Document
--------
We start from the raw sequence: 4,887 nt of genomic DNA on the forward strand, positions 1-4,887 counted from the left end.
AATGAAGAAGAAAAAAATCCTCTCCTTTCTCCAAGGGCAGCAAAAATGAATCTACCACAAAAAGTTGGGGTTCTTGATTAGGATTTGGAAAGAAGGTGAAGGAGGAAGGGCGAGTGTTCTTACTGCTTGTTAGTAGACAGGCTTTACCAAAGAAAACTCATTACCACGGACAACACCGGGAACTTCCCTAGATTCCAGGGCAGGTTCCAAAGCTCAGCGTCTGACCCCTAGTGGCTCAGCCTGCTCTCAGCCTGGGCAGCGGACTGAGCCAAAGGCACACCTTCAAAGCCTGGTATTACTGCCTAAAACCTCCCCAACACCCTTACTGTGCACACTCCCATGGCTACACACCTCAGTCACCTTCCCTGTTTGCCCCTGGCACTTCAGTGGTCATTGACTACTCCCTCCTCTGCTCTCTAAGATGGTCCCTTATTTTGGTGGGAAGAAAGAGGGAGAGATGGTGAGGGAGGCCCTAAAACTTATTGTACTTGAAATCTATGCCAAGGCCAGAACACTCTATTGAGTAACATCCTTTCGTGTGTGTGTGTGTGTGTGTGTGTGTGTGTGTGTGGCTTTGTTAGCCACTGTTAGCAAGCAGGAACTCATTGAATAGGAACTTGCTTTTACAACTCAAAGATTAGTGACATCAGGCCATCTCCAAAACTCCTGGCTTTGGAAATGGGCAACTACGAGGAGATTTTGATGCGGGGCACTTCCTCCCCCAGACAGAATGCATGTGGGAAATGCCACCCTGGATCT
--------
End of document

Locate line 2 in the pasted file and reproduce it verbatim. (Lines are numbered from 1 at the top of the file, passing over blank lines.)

AATGAAGAAGAAAAAAATCCTCTCCTTTCTCCAAGGGCAGCAAAAATGAATCTACCACAAAAAGTTGGGGTTCTTGATTAGGATTTGGAAAGAAGGTGAAGGAGGAAGGGCGAGTGTTCTTACTGCTTGTTAGTAGACAGGCTTTACCAAAGAAAACTCATTACCACGGACAACACCGGGAACTTCCCTAGATTCCAGGGCAGGTTCCAAAGCTCAGCGTCTGACCCCTAGTGGCTCAGCCTGCTCTCAGCCTGGGCAGCGGACTGAGCCAAAGGCACACCTTCAAAGCCTGGTATTACTGCCTAAAACCTCCCCAACACCCTTACTGTGCACACTCCCATGGCTACACACCTCAGTCACCTTCCCTGTTTGCCCCTGGCACTTCAGTGGTCATTGACTACTCCCTCCTCTGCTCTCTAAGATGGTCCCTTATTTTGGTGGGAAGAAAGAGGGAGAGATGGTGAGGGAGGCCCTAAAACTTATTGTACTTGAAATCTATGCCAAGGCCAGAACACTCTATTGAGTAACATCCTTTCGTGTGTGTGTGTGTGTGTGTGTGTGTGTGTGTGTGGCTTTGTTAGCCACTGTTAGCAAGCAGGAACTCATTGAATAGGAACTTGCTTTTACAACTCAAAGATTAGTGACATCAGGCCATCTCCAAAACTCCTGGCTTTGGAAATGGGCAACTACGAGGAGATTTTGATGCGGGGCACTTCCTCCCCCAGACAGAATGCATGTGGGAAATGCCACCCTGGATCT